ENGLISH-ONLY LANGUAGE WARS ARE UNNECESSARY
By Leo E. Laurence
Copyright © 2008 by Leo E. Laurence • All rights reserved
Our American cultural landscape is changing, particularly as the percentage of Latinos increases and many young people speak more than one language.
But, the English-only wars that are emerging are unnecessary and may even be un-American.
Research indicates that children of immigrants are more likely to lose their native language and speak only English, than never learning English at all.
One day the valedictorian of a high school wrote into his speech a single sentence, welcoming his grandparents, who had traveled to the United States to attend the ceremony. That sentence was in his grandparent’s native language.
At an eighth-grade graduation in the same city, another valedictorian did something similar. She included a single sentence thanking her parents – and in their native language – for their support.
The single sentence in the high-school speech was in German. The single line in the junior high school speech was in Spanish.
Guess which one caused a furor.
Days before the graduation ceremony, the junior-high principal tried to pressure his student to remove the line in Spanish.
He reportedly was afraid that those who didn’t understand Spanish might feel uncomfortable. It is more likely that the principal didn’t want to respond to the angry phone calls from Minutemen-types.
The girl stood her ground.
The principal backed down.
The Constitution’s first-amendment right of free-speech was on her side, the same as the Constitution’s presumption of innocence makes it wrong for journalists to use the phrase “illegal immigrants” or “illegal aliens” when referring to undocumented immigrants in their stories. It’s the law!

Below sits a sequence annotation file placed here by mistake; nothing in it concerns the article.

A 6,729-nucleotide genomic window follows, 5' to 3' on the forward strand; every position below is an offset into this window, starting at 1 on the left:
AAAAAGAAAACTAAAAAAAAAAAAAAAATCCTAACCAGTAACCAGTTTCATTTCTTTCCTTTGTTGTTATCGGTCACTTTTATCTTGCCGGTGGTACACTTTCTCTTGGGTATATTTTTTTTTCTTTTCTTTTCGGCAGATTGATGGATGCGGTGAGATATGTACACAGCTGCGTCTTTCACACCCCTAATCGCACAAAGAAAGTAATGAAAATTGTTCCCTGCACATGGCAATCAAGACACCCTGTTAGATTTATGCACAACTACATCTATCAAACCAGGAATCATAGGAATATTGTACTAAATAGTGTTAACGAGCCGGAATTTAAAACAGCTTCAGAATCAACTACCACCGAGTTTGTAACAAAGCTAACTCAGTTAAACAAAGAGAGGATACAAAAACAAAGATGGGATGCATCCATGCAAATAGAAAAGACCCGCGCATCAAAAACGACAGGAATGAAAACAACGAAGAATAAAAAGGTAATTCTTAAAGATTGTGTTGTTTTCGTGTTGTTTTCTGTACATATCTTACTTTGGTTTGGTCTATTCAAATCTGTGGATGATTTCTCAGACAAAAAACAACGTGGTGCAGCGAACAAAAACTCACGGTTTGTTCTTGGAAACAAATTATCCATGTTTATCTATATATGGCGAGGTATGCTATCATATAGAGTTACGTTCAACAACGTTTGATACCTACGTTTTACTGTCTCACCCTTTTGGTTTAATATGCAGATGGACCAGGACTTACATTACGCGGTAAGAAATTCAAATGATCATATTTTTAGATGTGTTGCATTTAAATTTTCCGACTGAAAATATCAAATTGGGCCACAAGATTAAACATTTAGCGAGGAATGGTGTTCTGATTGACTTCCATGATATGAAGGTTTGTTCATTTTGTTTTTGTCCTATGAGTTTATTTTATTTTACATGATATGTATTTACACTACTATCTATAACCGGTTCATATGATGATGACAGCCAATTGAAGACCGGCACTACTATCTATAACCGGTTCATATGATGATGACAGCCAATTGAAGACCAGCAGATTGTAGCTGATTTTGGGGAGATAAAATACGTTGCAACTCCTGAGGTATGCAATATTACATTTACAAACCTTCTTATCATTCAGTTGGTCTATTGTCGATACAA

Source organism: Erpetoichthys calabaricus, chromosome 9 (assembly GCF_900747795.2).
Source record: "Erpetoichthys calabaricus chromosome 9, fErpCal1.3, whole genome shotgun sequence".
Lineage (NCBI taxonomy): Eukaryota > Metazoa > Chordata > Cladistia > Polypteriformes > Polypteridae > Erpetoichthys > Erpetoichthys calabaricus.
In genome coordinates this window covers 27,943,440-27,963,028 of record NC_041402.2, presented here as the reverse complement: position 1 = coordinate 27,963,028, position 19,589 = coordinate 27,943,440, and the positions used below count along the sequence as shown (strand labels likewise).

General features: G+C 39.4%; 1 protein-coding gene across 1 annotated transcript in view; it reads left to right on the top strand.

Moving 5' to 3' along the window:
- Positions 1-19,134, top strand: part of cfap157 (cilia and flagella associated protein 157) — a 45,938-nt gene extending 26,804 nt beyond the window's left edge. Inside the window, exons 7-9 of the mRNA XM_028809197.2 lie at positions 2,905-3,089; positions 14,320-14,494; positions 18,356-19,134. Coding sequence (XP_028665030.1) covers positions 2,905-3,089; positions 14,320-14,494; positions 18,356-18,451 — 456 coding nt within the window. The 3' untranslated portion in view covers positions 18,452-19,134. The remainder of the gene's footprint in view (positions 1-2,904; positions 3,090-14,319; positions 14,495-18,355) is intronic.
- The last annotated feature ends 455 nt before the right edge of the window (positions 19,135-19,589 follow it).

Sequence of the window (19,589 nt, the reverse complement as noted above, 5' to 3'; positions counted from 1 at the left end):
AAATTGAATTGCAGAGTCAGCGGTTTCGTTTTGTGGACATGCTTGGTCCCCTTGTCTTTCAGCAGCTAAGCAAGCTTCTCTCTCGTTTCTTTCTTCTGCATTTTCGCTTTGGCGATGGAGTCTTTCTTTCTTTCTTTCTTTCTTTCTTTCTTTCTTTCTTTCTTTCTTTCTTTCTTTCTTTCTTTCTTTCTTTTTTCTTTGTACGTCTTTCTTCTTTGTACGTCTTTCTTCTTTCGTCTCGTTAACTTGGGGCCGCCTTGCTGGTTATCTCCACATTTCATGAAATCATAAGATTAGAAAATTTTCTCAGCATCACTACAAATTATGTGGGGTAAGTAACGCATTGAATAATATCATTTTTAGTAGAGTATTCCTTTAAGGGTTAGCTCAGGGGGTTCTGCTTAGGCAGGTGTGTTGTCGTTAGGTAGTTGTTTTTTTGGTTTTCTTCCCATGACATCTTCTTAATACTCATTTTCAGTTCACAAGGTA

Conversely, no one said a word about the line in German. But, the Minutemen are attacking Mexicans, not Germans.
More recently, Cindy and Hue Co, cousins and co-valedictorians in a Louisiana high school, recently delivered part of their speech in Vietnamese. They are daughters of Vietnamese immigrants.
Cindy told the Associated Press that she added a sentence in Viet-namese to thank her parents. It also meant that she could always be true to herself, and she expressed gratitude to her parents for im-migrating to the United States.
Unfortunately, it, too, turned out to be controversial.
Now the school officials are thinking about adopting an official school policy that requires future commencement speeches to be in English only, contrary to the First Amendment of our federal Consti-tution.
That is what many dislike.
They dislike it when busybody school officials think that, because they don’t like something (e.g., adding a compliment in another lan-guage to a valedictory speech), they can simply outlaw it, even what that act may violate the federal Constitution.
Some American teenagers, who can barely speak proper English, may eventually be outmatched in the global market by teenagers from Europe, Asia or Latin America who can speak two or three languages.
Some of these American kids dislike the idea of competition, and that English-only policies may actually be a handicap for them.
Many believe that monolingual kids need to study harder and become bilingual themselves, and eliminate controversies about a single sentence in a graduation speech in another language.
Contact Leo E. Laurence at firstname.lastname@example.org, or call (619) 757-4909.